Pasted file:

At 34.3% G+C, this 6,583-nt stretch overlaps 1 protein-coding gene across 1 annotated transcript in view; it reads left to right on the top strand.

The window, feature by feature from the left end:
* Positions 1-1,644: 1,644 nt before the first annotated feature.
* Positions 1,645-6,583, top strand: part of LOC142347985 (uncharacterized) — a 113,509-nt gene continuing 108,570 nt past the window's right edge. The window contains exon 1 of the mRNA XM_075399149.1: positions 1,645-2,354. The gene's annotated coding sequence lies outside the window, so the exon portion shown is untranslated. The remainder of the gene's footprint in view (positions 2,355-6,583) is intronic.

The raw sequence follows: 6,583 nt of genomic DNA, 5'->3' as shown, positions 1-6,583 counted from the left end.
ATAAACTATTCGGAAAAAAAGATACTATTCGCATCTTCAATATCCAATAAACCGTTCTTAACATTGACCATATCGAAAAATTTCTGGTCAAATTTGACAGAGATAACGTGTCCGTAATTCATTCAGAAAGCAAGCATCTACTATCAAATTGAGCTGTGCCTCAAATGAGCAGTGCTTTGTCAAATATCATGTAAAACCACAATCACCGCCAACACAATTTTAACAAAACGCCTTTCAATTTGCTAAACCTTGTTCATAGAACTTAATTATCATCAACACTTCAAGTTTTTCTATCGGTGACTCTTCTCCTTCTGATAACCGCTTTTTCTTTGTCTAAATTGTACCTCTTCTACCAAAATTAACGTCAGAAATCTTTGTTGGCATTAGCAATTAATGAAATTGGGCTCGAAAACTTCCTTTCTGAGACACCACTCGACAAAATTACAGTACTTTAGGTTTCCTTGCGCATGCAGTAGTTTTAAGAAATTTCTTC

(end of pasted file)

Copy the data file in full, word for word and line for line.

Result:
At 34.3% G+C, this 6,583-nt stretch overlaps 1 protein-coding gene across 1 annotated transcript in view; it reads left to right on the top strand.

The window, feature by feature from the left end:
* Positions 1-1,644: 1,644 nt before the first annotated feature.
* Positions 1,645-6,583, top strand: part of LOC142347985 (uncharacterized) — a 113,509-nt gene continuing 108,570 nt past the window's right edge. The window contains exon 1 of the mRNA XM_075399149.1: positions 1,645-2,354. The gene's annotated coding sequence lies outside the window, so the exon portion shown is untranslated. The remainder of the gene's footprint in view (positions 2,355-6,583) is intronic.

The raw sequence follows: 6,583 nt of genomic DNA, 5'->3' as shown, positions 1-6,583 counted from the left end.
ATAAACTATTCGGAAAAAAAGATACTATTCGCATCTTCAATATCCAATAAACCGTTCTTAACATTGACCATATCGAAAAATTTCTGGTCAAATTTGACAGAGATAACGTGTCCGTAATTCATTCAGAAAGCAAGCATCTACTATCAAATTGAGCTGTGCCTCAAATGAGCAGTGCTTTGTCAAATATCATGTAAAACCACAATCACCGCCAACACAATTTTAACAAAACGCCTTTCAATTTGCTAAACCTTGTTCATAGAACTTAATTATCATCAACACTTCAAGTTTTTCTATCGGTGACTCTTCTCCTTCTGATAACCGCTTTTTCTTTGTCTAAATTGTACCTCTTCTACCAAAATTAACGTCAGAAATCTTTGTTGGCATTAGCAATTAATGAAATTGGGCTCGAAAACTTCCTTTCTGAGACACCACTCGACAAAATTACAGTACTTTAGGTTTCCTTGCGCATGCAGTAGTTTTAAGAAATTTCTTC